On May 13, 2014, the Competition Bureau
("Bureau") announced that it was discontinuing its
investigation of Alcon Canada Inc. ("Alcon"). The Bureau
was investigating whether Alcon's product life-cycle management
strategy for its drug, Patanol, was intended to hinder competition
from generic drug companies contrary to the abuse of dominance
provisions of theCompetition
Alleged Violations of the Competition Act
"Product hopping" or "product switching" is
a strategy designed to switch prescriptions from one product to a
second generation formula of the same drug. Alcon's patent in
the medicinal ingredient in Patanol was expiring in November 2012.
In January 2011, Alcon received its notice of Compliance (NOC) from
Health Canada for Pataday, a new once-a-day dosing with the same
medicinal ingredient as Patanol.
In July 2012, just four months before Patanol's patent
expiry, Alcon stopped supplying Patanol, allegedly designed to
force consumers to alternative treatments such as Pataday,
Alcon's reformulation of Patanol, which is patent protected
The Bureau was concerned that Alcon's product switching
would delay or prevent the availability of generic
alternatives,1 forcing patients to purchase Pataday at a
higher price. The Bureau investigated whether product switching had
any anti-competitive effects, such as precluding/delaying the entry
of generic medicines. After the inquiry began, Alcon resumed its
sales of Patanol in January 2013 and by May 2013 sales were where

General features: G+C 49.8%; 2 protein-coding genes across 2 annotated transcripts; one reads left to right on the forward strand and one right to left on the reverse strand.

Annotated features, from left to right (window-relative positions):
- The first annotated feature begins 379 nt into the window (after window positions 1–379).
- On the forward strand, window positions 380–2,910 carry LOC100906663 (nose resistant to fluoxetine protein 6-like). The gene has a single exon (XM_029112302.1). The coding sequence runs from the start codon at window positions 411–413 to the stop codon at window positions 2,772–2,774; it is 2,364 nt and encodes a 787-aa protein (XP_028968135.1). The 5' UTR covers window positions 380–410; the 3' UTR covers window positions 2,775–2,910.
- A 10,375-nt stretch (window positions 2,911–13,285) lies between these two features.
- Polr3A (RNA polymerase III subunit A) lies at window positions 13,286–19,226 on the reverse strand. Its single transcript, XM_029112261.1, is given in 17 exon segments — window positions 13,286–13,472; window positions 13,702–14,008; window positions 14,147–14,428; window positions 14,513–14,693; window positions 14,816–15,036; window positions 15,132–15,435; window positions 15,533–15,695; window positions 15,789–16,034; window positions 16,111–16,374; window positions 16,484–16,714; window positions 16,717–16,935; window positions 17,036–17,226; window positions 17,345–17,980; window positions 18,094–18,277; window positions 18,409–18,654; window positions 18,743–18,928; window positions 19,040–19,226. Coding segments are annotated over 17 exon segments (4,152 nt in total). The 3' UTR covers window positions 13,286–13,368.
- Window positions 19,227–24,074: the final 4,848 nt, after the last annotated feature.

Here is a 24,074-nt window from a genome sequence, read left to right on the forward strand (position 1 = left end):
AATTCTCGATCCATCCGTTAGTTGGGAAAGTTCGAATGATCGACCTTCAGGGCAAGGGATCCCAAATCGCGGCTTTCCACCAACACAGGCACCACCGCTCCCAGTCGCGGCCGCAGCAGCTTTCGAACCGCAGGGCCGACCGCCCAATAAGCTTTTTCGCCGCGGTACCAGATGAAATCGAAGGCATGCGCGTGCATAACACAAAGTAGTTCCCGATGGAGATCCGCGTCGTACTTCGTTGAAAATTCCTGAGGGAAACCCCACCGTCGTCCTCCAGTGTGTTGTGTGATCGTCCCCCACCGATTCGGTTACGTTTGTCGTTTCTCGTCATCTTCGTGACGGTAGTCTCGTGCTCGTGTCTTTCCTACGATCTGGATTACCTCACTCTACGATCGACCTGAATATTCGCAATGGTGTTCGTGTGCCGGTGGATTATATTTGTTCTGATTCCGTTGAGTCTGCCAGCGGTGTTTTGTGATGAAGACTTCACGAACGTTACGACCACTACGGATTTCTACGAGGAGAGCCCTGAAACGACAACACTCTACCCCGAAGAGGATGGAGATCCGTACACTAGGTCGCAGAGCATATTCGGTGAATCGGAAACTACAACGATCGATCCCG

they had been before the supply disruption. Subsequently, generic
versions have captured significant market share from Alcon
prompting the Bureau to discontinue the investigation.
Practical Business Implications
Despite ending its investigation, the Bureau made clear that it
does not consider product life-cycle management strategies in the
pharmaceutical sector to be inherently anti-competitive. However,
life-cycle management strategies that are designed to impede
competition from generic drug companies "may cause significant
harm to competition".2 For example, disrupting
market supply for the purpose of switching demand, including by
termination, repurchase or recall of supply or similar action to
frustrate supply raises potential concerns under the Act.
The Bureau did not make a statement about the circumstances in
which replacing a product with a new version will be
anti-competitive or an abuse of dominance. It is not clear whether
simply replacing one product with a newer one will in and of itself
raise flags, nor is it clear when a limitation of supply will
amount to an anti-competitive market disruption.
In order to reduce or eliminate risk under the Act,
pharmaceutical companies should carefully consider the implications
of this investigation and seek legal counsel before making
strategic decisions about product life-cycle management.
1. Apotex was challenging Patanol's patents pursuant
to the Patented Medicines (Notice of Compliance)
Regulations from 2010 to April 2013 when Alcon discontinued
the litigation. On November 22, 2012, Health Canada issued Apotex
an NOC for the generic verson of Patanol.
2. Competition Bureau Statement Regarding the Inquiry
into Alleged Anti-Competitive Conduct by Alcon Canada Inc., May 13,
Originally published June 2014
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